I try to keep my crime stories to myself, but sometimes they just come up. Last week, for instance, my friend and co-worker was grief-stricken over the death of a beloved pet.
Early in the day, she said, “Tell me something gruesome so I won’t be sad.”
(I worked for Las Vegas Metro for over 20 years. I wasn’t a cop, but I did work in the Crime Lab's office for 10 years. Yes, that Lab, before “CSI.” I have a few gruesome stories, and my friend loves true crime.)
“Dismemberment would be good,” she suggested.
So I told her about the dismembered body in the car that was towed into the Lab’s garage. In summer.
On that hot day, a white sedan was unloaded into the garage. The smell of dead body filled our building almost immediately.
The door to the garage was directly across the hall from the door to our conference room. So, behind one door we had the very smelly car with the parts of a chopped-up person in the trunk (legs and arms and such), and behind the other door we had a conference room full of left-over food from a party we’d had at lunch.
Everyone in my office knew that one of us was going to have to go down there, brave the stinky dead body fumes, and put the food away.
While we were in the midst of avoiding the inevitable task of cleaning up the left-overs, our Captain’s secretary staggered into my office. I’ll call her Pam.
“WHAT IS THAT SMELL?” she gasped, hand over her nose, eyes watering. “And HOW are you all WORKING?”
We summarized: dead body parts in a trunk, 110°, garage.
Pam was a veteran Metro employee, but she had only been in the Lab for a couple of years. We had also just moved into a new building with a garage attached to our offices. For several previous years, we’d enjoyed a building with a detached garage, an arrangement everyone preferred for just this reason.
“Try rubbing Vicks under your nose,” I told her. “Open your door. Turn on your fan. You’ll get used to it.”
Unconvinced, Pam went back to her office.
A few minutes later, my peripheral vision picked up something outside my window. I took a closer look. In front of our building, out by the parking lot, Pam was leaning against a handicapped parking sign in an “I might pass out” sort of way.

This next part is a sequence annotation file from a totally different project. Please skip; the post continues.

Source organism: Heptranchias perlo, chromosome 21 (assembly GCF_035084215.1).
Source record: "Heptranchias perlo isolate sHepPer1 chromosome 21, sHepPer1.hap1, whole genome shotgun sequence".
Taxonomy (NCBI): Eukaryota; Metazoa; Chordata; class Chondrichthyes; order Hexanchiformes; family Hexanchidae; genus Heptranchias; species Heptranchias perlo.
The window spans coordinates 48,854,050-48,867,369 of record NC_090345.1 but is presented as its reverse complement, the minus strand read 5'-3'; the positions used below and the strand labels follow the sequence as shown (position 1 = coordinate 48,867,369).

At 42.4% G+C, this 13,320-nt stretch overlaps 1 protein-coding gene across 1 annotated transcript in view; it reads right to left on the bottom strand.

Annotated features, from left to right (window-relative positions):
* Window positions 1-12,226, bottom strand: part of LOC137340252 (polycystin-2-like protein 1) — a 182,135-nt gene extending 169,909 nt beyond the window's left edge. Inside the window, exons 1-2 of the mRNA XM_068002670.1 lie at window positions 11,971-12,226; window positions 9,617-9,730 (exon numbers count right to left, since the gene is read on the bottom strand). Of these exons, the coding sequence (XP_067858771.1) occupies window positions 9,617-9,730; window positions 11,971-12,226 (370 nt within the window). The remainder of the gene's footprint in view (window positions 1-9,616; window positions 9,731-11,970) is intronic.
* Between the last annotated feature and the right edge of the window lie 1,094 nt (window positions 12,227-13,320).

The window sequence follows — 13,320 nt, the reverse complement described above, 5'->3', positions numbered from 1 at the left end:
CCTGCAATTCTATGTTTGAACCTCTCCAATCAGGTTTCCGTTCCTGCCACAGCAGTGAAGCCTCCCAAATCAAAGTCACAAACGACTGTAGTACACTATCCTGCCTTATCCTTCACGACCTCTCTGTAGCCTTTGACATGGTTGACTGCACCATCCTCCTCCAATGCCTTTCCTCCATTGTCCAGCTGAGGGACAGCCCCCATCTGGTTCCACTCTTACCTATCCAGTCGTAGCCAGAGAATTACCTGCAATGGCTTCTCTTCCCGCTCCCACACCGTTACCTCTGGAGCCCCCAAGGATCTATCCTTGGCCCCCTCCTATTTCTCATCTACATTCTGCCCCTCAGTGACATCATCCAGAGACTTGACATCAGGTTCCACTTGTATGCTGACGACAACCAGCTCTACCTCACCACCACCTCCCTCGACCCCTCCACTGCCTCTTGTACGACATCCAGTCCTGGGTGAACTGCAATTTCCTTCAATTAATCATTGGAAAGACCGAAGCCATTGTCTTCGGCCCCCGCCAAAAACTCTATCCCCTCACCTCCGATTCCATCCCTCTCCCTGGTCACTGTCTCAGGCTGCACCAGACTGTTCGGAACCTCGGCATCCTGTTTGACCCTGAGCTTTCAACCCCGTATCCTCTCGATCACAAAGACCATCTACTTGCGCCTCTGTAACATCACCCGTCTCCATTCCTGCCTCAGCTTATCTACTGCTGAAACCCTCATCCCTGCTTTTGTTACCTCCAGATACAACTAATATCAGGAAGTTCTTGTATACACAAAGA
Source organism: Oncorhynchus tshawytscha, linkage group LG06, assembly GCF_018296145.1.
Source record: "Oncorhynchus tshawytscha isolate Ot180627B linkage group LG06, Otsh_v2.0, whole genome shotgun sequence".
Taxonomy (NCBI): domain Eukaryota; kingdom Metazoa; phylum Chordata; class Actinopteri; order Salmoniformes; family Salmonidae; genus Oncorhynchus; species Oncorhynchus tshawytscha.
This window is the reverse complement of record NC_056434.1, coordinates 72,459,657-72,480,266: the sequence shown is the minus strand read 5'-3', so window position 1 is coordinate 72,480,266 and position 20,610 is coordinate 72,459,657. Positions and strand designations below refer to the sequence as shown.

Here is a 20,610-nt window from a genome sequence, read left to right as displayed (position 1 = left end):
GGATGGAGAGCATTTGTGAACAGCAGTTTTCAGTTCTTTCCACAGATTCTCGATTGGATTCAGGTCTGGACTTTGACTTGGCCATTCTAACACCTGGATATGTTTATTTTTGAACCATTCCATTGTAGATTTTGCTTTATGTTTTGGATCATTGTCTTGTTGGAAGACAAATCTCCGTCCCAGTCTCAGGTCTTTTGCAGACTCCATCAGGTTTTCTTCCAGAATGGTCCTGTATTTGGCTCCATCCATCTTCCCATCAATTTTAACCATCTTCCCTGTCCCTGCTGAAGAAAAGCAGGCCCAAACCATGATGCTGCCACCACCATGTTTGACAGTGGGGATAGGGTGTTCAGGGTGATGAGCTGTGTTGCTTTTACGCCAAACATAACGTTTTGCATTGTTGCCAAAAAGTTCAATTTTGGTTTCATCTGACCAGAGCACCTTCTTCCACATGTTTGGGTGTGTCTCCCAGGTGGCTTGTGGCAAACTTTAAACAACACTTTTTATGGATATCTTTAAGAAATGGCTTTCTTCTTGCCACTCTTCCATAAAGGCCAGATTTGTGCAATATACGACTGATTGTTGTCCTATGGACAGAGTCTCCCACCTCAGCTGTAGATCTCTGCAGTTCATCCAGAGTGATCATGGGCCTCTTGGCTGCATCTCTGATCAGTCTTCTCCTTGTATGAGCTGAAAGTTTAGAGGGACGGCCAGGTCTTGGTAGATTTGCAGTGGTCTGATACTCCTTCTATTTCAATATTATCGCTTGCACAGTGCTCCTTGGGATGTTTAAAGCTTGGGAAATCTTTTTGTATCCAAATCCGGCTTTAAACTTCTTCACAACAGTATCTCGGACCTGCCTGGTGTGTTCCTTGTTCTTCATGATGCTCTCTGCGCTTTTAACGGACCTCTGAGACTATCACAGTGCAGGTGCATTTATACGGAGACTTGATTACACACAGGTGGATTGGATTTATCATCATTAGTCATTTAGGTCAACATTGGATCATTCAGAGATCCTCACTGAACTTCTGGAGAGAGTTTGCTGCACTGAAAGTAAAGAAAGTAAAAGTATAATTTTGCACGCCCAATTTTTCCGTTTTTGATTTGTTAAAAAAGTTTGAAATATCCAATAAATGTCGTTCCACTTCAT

I walked outside and asked her if she was okay. “I don’t know how all of you are working,” she told me.
“Does this mean you won’t be helping me clean up the food in the conference room?” I asked her.
(I know, I know. I couldn’t help myself. That was mean. Shame on me.)
Pam looked seriously nauseous. I don’t remember if she answered my question, and I’m pretty sure she went home early. I went back inside and cleaned up the conference room.
Later on that day, after the car was towed away and the garage was hosed down, someone from a local government agency (whoever it was that got all the calls from the people in an apartment complex just east of our building) showed up to ask questions about what was generating such an awful smell. My Captain smiled at the guy, showed him her badge, and shooed him away.
If I recall correctly, the man responsible for the dismemberment was eventually convicted, probably at least in part because of the evidence collected that stinky day.
I had to think of more stories throughout the day to distract my pal from thinking about her dearly departed dog friend. After another dismemberment tale and a couple of murders, I was able to segue from gruesome to funny. Clearly, however, sometimes you can have both.
Are you a fan of true crime or police stories?
Photo courtesy of Alan Cleaver at flickr